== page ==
MANHATTAN (CN) – Forty years after thieves snatched an “irreplaceable” Tiffany Studios light fixture from a long-running theater, a major Broadway theater group filed a lawsuit demanding its current owners return the acclaimed glasswork.
According to the New York County Supreme Court complaint filed Tuesday by the Shubert Organization, the theater group learned that one of their Tiffany Studio lighting fixtures, missing from Shubert’s Belasco Theater since 1976, had turned up for consignment this summer at Lillian Nassau, an antiques vendor and Tiffany specialist on East 57th Street.
The Shubert Organization says it commissioned a Tiffany expert to examine the “historically and artistically significant” light fixture at Lillian Nassau on Aug. 2 of this year. The expert concluded that the piece at Lillian Nassau was one of the Tiffany lighting fixtures that were stolen from the Belasco in 1976, according to the complaint.
The theater group’s lawsuit claims that defendants Anne and Vilma Partridge, the latter of whom was the alleged consignor, have refused Shubert’s Aug. 15 request to return the light fixture, which included a confidential settlement offer.
Shubert seeks a court order declaring that it has superior title to the light fixture and an order of replevin directing the Partridges to return the piece.
“Vilma never acquired good title to the fixture, and the fixture remains the property of Shubert,” the complaint states.
The lawsuit called the allegedly stolen light fixture a “unique, historic, and irreplaceable antique object.”
According to a Landmarks Preservation Commission report on Belasco Theater from 1987, the theater was most famous for its “magically lit interiors.” The report noted that “the multitude of light fixtures, and the stained-glass capitals and ceiling panels are irreplaceable.”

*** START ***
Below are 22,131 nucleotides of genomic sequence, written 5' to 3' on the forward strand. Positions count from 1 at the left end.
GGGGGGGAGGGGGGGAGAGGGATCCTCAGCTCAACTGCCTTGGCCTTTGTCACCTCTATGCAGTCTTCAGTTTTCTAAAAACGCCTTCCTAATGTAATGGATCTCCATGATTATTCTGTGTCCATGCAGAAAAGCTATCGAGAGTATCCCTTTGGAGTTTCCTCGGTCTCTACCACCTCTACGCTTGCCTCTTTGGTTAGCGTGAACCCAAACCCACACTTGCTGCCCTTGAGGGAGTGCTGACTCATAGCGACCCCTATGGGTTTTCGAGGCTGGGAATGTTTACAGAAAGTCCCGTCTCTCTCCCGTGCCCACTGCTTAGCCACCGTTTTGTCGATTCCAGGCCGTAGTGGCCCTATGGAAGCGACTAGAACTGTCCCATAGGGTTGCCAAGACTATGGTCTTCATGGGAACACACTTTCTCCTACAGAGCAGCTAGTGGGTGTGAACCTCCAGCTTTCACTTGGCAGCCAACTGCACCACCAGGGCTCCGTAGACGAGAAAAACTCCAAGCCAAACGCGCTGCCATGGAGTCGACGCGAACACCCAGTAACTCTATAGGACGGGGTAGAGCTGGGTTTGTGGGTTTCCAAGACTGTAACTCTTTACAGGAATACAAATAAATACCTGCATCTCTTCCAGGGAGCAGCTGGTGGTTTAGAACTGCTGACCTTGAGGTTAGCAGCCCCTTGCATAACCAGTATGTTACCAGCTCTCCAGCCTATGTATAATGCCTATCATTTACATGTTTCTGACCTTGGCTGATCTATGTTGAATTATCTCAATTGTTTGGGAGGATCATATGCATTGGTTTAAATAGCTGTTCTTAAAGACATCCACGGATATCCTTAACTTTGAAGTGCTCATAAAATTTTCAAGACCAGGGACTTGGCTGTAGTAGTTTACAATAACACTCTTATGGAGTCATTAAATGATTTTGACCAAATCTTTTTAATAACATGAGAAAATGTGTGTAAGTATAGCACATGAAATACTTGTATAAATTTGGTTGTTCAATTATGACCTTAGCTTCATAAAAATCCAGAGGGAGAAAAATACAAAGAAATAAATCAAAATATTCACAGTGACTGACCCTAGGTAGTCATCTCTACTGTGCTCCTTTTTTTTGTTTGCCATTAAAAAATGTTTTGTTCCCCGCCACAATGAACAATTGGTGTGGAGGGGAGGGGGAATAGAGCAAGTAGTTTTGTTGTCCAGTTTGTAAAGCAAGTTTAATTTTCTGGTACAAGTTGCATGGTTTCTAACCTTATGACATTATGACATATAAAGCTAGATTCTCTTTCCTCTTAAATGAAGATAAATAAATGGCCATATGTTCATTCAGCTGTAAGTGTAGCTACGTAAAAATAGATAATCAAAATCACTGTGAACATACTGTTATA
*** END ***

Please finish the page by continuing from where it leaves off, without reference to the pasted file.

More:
The eight-sided light fixture is together with a brass channel frame and includes hanging glass baubles and pendants.
The iconic stained glass from Tiffany Studios glass is “streaky, slightly translucent, and opalescent,” the lawsuit states, ranging in color from pale yellow and amber to a rich orange/red.
According the complaint, the Belasco Theater’s warm colors and diffused light were meant to invoke a private living room, “a more intimate, personal experience between the audience and the production than was typical at the time.”
The Belasco Theater opened in 1907 under the name the Stuyvesant Theater. The Shubert Organization bought the theater in 1949.
The theater hosted the 1975 Broadway debut of “Rocky Horror Picture Show” and recently home to the 2014 Broadway incarnation of “Hedwig and the Angry Inch.”
The Shubert Organization is represented by Gerald C. Hoover IV, General Counsel and Vice President at the Shubert Organization in New York City.
Mario DeMarco, attorney for the Partridges, did not immediately respond Thursday to a request for comment.